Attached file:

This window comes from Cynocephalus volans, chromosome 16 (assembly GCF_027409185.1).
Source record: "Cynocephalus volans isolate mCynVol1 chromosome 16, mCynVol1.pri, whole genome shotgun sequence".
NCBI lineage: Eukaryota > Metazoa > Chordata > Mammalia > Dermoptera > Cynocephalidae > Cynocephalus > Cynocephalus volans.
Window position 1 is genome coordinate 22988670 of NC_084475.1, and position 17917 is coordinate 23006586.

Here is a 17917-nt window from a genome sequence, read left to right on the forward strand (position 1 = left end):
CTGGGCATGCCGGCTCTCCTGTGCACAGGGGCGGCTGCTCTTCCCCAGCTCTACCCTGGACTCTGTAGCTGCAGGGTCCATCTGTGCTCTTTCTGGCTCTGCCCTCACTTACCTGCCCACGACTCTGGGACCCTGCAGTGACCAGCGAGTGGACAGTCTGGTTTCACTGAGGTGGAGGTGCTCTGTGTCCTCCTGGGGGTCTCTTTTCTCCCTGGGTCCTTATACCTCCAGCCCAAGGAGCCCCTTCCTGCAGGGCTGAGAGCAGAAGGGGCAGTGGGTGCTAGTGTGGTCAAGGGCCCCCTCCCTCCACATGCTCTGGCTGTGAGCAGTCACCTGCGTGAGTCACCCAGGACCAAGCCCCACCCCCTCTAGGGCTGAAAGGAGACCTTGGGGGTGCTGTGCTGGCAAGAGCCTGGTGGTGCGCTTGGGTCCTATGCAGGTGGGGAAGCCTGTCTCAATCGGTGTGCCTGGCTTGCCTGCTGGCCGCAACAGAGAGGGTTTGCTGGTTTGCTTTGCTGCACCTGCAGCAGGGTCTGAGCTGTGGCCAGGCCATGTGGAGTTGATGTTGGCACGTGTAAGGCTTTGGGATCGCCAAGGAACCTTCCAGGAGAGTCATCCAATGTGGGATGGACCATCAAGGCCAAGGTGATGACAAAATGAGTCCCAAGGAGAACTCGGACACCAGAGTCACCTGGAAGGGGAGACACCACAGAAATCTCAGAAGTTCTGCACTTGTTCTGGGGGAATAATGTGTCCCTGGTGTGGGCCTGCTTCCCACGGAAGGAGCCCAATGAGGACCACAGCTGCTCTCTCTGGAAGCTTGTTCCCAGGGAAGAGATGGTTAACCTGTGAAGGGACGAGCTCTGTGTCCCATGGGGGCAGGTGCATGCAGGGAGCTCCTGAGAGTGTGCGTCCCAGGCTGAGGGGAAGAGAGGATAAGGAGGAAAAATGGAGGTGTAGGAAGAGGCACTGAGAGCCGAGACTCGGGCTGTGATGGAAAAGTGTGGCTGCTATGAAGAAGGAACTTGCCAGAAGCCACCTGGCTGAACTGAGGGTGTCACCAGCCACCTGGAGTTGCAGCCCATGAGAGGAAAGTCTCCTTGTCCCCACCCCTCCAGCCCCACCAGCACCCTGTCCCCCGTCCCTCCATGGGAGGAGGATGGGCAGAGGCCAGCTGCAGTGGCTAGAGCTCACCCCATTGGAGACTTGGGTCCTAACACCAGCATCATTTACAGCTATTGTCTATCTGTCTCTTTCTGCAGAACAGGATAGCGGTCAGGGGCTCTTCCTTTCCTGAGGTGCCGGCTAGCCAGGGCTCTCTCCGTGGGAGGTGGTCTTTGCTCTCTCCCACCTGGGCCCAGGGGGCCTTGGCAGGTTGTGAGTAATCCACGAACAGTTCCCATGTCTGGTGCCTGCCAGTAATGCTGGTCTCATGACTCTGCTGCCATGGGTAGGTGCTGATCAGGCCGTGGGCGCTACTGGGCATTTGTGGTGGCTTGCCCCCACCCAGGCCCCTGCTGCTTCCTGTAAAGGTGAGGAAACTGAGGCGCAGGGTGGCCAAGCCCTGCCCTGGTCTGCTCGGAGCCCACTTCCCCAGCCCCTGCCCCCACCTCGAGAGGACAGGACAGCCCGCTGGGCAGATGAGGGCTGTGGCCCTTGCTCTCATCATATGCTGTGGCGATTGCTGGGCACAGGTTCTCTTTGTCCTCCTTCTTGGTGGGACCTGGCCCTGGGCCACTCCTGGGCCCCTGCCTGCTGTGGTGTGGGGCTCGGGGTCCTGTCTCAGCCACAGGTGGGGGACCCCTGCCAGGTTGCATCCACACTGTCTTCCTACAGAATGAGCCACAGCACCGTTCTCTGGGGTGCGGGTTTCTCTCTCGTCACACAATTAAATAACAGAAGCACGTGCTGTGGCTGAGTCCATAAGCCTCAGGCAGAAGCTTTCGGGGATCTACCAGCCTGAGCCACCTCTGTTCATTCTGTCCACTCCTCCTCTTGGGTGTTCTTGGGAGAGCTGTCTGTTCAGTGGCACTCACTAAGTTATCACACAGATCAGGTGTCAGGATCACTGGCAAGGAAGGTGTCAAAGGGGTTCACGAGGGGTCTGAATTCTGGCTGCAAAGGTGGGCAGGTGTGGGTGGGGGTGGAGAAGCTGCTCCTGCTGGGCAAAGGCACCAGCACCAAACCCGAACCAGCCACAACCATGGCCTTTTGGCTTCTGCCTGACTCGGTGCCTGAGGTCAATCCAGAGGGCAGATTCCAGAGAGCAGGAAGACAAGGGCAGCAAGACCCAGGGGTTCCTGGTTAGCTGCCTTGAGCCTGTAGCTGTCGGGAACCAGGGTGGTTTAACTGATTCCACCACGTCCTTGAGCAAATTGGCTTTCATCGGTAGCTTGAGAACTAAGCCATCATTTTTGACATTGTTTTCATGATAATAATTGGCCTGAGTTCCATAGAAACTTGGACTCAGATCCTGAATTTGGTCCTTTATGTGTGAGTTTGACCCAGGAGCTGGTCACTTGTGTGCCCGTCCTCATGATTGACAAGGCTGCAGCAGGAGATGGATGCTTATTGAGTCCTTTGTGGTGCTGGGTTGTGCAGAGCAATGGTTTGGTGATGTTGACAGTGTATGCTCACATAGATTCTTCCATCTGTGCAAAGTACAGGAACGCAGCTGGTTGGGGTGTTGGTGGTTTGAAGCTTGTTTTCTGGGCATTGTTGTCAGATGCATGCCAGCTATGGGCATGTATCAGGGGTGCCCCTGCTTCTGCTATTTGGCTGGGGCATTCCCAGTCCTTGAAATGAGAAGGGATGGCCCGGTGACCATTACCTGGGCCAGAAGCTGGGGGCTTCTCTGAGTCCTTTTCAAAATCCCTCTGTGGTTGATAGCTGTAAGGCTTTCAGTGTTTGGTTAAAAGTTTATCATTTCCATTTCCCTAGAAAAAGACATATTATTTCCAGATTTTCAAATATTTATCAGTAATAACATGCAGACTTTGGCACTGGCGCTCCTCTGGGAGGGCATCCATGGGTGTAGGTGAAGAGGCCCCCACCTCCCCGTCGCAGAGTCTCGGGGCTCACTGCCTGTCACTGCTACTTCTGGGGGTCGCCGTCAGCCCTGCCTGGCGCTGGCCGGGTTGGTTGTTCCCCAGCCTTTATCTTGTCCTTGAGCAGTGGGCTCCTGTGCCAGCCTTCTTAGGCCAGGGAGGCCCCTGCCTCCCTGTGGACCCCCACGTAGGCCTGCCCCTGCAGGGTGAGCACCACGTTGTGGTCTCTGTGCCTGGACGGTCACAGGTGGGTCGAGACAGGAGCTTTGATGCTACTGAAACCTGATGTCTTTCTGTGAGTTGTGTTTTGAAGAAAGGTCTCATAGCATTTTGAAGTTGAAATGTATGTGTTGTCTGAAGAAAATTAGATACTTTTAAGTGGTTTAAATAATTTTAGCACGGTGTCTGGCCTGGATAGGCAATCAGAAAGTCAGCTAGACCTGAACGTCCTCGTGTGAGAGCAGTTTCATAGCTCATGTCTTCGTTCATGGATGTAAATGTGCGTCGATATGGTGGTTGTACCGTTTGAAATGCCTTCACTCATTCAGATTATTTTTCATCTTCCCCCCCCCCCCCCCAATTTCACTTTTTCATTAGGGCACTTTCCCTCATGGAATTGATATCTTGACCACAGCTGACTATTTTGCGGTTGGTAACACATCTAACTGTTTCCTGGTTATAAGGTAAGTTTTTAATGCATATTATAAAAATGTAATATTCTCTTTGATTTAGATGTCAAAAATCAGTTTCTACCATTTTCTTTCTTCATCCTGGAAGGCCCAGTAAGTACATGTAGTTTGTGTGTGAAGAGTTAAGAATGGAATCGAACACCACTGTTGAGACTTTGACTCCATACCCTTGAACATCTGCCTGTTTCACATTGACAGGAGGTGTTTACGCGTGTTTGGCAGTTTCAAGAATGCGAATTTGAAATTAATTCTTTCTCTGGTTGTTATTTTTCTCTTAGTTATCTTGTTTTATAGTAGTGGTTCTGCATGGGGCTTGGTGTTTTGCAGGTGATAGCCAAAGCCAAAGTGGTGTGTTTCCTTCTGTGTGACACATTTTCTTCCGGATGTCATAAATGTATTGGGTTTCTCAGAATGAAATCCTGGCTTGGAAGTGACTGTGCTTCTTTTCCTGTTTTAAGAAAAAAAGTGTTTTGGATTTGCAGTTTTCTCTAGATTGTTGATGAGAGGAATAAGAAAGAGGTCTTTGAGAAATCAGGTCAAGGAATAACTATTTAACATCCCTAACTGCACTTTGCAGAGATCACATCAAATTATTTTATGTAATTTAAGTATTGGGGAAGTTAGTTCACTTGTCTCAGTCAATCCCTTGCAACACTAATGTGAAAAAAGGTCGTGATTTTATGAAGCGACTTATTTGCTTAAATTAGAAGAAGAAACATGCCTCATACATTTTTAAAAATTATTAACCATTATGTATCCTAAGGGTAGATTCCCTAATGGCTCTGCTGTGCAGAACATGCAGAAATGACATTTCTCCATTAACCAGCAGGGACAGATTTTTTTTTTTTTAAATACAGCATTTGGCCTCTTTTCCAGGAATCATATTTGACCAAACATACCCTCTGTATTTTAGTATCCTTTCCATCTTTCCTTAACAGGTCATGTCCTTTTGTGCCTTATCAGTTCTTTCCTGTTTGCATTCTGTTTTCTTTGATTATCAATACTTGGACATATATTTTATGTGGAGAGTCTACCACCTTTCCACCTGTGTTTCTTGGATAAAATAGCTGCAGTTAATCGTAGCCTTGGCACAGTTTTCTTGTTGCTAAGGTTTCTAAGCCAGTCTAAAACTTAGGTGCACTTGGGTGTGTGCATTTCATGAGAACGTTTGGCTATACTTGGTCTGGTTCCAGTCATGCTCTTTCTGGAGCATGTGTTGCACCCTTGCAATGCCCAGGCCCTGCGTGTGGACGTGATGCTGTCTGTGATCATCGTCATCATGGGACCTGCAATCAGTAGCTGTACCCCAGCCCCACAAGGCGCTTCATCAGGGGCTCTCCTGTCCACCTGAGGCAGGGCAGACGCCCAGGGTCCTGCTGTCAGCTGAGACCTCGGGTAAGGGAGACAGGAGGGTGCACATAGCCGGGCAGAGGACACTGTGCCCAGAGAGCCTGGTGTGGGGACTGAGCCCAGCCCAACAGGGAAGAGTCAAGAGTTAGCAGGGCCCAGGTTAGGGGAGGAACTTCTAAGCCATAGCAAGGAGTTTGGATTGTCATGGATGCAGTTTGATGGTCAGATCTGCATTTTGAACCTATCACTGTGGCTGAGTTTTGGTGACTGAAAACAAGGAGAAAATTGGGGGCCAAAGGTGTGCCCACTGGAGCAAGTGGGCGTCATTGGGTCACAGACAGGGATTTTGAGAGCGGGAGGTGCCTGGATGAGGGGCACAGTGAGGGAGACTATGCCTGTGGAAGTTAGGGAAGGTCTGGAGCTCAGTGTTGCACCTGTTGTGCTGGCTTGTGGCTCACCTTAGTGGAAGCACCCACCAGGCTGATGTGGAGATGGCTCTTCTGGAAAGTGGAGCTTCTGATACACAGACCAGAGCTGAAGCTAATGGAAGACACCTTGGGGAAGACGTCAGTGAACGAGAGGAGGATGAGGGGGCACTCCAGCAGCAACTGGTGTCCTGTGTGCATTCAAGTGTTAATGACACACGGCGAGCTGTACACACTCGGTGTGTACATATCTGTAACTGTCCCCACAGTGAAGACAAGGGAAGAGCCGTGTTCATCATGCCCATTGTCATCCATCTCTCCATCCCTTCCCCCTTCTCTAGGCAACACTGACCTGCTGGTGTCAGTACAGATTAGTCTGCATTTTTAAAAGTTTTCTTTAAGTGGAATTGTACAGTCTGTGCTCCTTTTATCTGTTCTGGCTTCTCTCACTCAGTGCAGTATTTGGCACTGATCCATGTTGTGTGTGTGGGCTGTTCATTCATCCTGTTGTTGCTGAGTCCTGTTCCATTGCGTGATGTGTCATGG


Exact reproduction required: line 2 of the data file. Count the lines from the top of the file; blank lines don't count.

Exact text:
Source record: "Cynocephalus volans isolate mCynVol1 chromosome 16, mCynVol1.pri, whole genome shotgun sequence".